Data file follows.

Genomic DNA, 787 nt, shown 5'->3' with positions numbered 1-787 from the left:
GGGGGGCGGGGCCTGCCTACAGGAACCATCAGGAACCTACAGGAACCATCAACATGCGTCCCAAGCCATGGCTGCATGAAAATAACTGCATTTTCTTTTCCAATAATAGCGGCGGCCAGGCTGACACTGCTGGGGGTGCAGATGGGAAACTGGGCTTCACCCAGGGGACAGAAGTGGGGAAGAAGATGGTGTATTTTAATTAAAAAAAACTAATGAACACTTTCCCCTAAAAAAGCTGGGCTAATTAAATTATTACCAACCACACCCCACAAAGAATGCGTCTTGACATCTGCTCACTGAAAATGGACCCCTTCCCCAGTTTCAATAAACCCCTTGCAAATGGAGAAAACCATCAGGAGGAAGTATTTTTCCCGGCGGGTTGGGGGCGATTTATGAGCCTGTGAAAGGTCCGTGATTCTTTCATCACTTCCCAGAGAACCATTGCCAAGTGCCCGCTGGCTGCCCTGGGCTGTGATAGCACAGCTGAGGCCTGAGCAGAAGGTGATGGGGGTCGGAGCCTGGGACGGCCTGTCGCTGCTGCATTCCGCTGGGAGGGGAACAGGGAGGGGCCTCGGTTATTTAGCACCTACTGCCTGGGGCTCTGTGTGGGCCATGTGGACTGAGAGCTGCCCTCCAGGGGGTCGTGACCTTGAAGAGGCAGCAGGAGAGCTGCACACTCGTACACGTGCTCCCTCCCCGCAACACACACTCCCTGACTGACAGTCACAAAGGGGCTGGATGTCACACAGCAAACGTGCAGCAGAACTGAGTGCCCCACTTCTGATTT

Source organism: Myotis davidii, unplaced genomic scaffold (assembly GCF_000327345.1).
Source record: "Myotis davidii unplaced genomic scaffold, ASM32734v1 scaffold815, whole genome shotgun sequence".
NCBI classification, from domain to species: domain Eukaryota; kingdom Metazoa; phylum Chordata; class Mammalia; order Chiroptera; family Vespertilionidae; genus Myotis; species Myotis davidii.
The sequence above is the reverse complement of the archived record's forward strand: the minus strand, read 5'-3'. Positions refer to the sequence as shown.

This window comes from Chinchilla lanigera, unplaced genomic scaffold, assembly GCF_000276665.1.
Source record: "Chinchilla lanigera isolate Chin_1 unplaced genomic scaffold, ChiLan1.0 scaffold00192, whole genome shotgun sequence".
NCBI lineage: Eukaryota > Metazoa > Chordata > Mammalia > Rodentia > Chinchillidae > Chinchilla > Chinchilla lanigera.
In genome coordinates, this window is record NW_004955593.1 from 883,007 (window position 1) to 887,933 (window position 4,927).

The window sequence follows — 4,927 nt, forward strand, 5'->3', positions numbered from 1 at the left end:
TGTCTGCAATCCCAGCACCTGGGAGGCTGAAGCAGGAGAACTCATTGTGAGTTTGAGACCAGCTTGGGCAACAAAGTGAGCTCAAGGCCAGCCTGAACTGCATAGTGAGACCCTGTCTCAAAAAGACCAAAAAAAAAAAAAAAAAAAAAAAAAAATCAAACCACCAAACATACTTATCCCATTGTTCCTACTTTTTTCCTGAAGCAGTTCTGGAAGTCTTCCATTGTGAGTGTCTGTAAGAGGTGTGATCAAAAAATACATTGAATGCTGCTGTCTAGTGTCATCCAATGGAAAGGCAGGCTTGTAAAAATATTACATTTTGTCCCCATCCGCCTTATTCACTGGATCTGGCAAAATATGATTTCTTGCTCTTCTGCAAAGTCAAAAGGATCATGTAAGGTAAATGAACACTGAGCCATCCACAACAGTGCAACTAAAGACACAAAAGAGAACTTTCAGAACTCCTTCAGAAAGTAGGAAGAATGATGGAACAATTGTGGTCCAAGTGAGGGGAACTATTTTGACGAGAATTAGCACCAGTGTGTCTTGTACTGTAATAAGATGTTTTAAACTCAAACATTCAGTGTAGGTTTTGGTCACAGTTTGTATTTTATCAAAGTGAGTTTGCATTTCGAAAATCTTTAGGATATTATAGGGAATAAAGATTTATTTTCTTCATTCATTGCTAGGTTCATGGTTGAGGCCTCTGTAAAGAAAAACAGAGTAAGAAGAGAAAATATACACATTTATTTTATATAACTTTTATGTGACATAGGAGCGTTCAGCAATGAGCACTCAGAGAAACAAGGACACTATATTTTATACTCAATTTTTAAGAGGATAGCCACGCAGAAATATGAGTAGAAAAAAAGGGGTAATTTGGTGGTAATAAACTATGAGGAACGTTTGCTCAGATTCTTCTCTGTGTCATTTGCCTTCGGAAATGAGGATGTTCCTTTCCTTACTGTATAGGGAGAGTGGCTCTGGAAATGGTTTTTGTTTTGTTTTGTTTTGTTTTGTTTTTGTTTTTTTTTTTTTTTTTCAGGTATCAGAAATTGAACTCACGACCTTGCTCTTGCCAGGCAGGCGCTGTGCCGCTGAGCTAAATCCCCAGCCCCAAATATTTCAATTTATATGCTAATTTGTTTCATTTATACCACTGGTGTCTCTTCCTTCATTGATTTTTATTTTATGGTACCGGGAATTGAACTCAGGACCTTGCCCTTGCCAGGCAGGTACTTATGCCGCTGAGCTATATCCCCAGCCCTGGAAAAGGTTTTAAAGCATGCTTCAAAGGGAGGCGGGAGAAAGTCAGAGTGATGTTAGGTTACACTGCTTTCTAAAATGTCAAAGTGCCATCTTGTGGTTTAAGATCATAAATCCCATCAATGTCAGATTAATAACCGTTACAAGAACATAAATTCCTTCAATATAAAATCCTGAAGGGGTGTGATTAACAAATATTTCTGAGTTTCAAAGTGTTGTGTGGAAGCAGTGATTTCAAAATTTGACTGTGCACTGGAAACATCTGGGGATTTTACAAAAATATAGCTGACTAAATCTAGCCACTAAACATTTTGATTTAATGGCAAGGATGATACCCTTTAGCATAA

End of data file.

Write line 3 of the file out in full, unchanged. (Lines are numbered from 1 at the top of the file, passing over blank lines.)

Source organism: Myotis davidii, unplaced genomic scaffold (assembly GCF_000327345.1).